Archive for April 2015

Xenophobia Is Worse In Nigeria

April 24, 2015

Casmir Igbokwe

First published in The Union of April 24, 2015

Emmanuel Sithole  was from Mozambique. He lay helpless that fateful Saturday, April 18, 2015.  His attackers had no sympathy. They hit and stabbed him many times. The man died before any medical help could come his way. Seven other people were killed. Some others escaped death but their attackers looted their shops. The only crime they committed was that they were foreigners living in South Africa. They call it xenophobia – intense dislike or fear of foreigners or strangers. I call it barbarism.

It is a familiar phenomenon in South Africa. They once threw two Senegalese and a Mozambican off a moving train in that former apartheid enclave. In 2000, two Nigerians were among those who died in another xenophobic attack. The current cruel attack was reportedly precipitated by the Zulu king, Goodwill Swelithini, who was said to have called on foreigners to go home.

Different versions of this idiocy exist in different parts of the world. In the United States, an African-American woman was recently elected as mayor of a small town of Parma, Missouri. Tyrus Byrd, who was sworn in last week, was said to have beaten the incumbent, Randall Ramsey, to become the first African American woman to be so elected. But soon after the election,  police officers, and many other top officials of the city resigned en masse citing ‘safety concerns’. Is this really about safety, or irrational dislike of the black woman?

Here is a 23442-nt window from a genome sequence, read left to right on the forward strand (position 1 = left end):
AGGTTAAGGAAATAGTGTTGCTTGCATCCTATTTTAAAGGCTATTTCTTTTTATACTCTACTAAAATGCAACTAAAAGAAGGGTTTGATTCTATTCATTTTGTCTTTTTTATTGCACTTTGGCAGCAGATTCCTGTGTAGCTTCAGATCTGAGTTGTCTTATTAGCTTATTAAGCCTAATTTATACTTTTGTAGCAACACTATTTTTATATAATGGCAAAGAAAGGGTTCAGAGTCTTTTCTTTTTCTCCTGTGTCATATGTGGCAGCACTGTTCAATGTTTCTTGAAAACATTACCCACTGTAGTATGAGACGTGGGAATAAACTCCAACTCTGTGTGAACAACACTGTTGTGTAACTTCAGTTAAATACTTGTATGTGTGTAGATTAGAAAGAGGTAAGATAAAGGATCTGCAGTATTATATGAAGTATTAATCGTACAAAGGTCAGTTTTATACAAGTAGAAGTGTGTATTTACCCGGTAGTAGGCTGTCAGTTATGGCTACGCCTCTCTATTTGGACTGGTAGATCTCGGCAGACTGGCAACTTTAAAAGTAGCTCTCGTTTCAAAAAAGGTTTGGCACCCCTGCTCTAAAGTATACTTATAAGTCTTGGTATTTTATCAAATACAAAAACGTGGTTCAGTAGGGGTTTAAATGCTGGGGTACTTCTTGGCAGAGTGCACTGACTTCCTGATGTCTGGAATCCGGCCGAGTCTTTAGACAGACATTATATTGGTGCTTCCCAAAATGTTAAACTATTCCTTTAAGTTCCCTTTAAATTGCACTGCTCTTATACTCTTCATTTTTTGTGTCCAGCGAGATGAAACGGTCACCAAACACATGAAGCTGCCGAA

Here in Nigeria, we face variegated forms of xenophobia. The Igbo appear to be the worst hit. Many a times, they are attacked and their shops looted in different parts of the North. The pogrom against them in 1966 resulted in a 30-month civil war that led to the killing of millions of Nigerian citizens.

Since the war ended in 1970, the Igbo have been fighting to be reintegrated into the Nigerian society. They leave their home states and move to other states where they establish businesses and build houses. But sometimes, their host communities antagonise them and make them realise that they are visitors.   For instance, some landlords in Lagos refuse to rent their property to Igbo for reasons best known to them.